As an executive at Schwab, Peter makes solitude part of his daily routine — though he says that "I actually didn't think of it as solitude before you mentioned it." Every morning Peter wakes at five a.m., exercises, and then goes to work early. "The first hour of the day is the best for thinking," he says. "In the morning light my mind is fresh and clear. It's like stripping away all the cookies on a computer. Once they're cleared, my mind works better."
Peter also finds clarity on night runs near his home. His practice is similar to the Buddhist practice of "walking meditation," where, instead of focusing on a mantra, the practitioner seeks to focus exclusively on the physical act of walking — lifting one foot and then the other. Peter runs with a headlamp that allows him to see ten feet ahead. "No music, no headphones," he says. "I go blank. Just focusing on my gait. Just clearing out my mind."
Liza Howard likewise clears her mind on long runs — in her case, very long runs. Liza is one of the world's elite ultramarathoners, competing and often winning 100-mile races in venues around the world. (Her fastest time for a 100-miler is 15 hours, 7 minutes — a 100-mile pace of 9 minutes per mile.) Typically she runs through the hills of Southwest Texas, on rocky trails with oak and juniper trees in some places, and cactus and sotol in others.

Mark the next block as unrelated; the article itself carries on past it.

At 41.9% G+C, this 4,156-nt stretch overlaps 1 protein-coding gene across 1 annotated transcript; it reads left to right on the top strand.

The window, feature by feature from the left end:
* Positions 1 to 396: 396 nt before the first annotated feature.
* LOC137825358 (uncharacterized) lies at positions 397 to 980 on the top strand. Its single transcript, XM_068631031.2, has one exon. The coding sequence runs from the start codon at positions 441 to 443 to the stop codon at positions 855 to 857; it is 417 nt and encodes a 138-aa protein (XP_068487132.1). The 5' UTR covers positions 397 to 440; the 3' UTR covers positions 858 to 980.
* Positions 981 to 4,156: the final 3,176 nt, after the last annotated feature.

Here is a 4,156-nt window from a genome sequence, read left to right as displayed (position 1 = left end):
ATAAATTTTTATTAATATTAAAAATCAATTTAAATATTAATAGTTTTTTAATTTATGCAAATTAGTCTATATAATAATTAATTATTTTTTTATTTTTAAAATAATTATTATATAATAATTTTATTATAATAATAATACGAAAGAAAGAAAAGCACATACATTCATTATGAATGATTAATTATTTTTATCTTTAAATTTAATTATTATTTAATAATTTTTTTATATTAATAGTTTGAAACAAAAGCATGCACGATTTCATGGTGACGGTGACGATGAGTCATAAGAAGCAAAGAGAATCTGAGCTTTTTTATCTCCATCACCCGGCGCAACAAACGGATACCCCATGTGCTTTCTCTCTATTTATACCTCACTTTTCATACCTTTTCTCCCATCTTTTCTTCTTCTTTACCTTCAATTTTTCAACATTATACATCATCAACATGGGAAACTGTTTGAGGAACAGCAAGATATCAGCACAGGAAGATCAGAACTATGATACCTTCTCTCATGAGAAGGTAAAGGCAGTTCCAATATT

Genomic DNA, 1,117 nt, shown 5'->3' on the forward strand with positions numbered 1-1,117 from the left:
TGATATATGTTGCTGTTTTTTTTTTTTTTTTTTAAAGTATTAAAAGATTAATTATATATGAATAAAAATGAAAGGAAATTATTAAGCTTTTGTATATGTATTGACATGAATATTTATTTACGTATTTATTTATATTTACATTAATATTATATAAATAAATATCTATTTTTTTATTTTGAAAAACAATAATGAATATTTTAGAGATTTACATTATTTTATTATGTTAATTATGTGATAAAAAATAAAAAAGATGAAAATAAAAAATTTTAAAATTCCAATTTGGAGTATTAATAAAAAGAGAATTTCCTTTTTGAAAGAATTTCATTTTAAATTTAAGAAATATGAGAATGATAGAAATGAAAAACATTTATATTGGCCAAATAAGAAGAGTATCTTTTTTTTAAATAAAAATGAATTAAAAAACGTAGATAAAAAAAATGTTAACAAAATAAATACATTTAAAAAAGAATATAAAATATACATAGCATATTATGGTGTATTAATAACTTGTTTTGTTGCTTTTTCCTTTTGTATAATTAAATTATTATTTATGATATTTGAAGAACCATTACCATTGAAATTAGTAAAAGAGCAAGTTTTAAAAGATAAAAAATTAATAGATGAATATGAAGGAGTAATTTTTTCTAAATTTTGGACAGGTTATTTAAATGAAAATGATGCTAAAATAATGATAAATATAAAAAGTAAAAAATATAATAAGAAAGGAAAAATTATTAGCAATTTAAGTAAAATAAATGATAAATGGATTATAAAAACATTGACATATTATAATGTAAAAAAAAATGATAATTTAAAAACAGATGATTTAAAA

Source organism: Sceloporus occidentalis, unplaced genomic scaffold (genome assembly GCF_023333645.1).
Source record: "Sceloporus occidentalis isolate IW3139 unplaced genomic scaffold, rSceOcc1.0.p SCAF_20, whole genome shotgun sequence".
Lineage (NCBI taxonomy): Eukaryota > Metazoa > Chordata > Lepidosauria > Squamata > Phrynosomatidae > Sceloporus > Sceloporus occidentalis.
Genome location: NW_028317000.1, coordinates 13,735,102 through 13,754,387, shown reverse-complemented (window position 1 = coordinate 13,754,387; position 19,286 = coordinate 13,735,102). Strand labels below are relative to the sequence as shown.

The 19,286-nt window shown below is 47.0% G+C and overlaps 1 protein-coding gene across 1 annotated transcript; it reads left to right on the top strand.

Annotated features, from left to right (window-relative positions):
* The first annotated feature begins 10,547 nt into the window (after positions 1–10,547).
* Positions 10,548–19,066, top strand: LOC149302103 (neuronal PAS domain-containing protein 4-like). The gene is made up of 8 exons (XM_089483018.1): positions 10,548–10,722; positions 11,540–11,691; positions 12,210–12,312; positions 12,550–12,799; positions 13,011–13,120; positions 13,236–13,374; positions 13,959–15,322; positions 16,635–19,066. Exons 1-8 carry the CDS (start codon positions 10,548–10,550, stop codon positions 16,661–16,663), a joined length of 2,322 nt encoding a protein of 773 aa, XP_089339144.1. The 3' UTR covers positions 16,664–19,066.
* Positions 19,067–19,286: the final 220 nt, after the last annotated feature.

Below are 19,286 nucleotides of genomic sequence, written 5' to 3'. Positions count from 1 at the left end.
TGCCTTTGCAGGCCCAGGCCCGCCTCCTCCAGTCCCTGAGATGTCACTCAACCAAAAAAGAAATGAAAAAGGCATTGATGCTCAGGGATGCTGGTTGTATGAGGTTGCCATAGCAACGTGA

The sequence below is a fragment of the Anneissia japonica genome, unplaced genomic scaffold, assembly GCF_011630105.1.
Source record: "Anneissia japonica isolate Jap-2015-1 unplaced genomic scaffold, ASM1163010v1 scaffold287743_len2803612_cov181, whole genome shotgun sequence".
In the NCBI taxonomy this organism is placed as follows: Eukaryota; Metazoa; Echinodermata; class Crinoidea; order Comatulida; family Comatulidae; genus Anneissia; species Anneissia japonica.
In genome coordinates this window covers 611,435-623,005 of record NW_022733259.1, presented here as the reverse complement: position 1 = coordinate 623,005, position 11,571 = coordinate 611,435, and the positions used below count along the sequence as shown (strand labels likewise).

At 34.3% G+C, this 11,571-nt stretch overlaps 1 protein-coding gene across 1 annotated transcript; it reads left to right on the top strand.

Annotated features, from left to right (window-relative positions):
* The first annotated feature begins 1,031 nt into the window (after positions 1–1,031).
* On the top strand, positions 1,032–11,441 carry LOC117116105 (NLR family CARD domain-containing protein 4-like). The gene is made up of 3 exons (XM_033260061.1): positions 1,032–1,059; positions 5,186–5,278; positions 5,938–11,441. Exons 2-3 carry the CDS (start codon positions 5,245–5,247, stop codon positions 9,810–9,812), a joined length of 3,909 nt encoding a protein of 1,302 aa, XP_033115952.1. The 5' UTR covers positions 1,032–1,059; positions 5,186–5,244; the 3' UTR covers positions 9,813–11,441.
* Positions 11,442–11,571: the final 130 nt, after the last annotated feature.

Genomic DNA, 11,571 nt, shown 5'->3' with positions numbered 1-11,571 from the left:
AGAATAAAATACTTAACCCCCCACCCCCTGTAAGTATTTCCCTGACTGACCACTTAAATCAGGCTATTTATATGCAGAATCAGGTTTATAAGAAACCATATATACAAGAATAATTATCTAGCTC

Liza's description of what running does for her echoes Bill George's description of what meditation does for him: "It's a distilling process," she says. "The detritus of daily living drops down, and I'm left with what's important." But the process itself is different: "A good part of your attention is consumed in the physical act. There's only so much attention left over. That leads to focus." Retired Marine Corps General James Mattis makes the same point. "A physically vigorous life is not incompatible with a contemplative life," he says. "The loss of nervous energy into a physical act creates a clarity of thinking."
Solitude also facilitates structured thinking, which in turn is essential to analytical clarity. Peter Crawford writes memos to himself as a way of clarifying his thoughts. "I usually don't send them to anyone. I'm just collecting my thoughts in a structured way." The practice reaches back to his days at McKinsey. "They put such a premium on clarity there." His memos follow a storyline: "Here's the situation — here's the challenge we face — here's what we should do. It's the McKinsey model of situation, complication, resolution."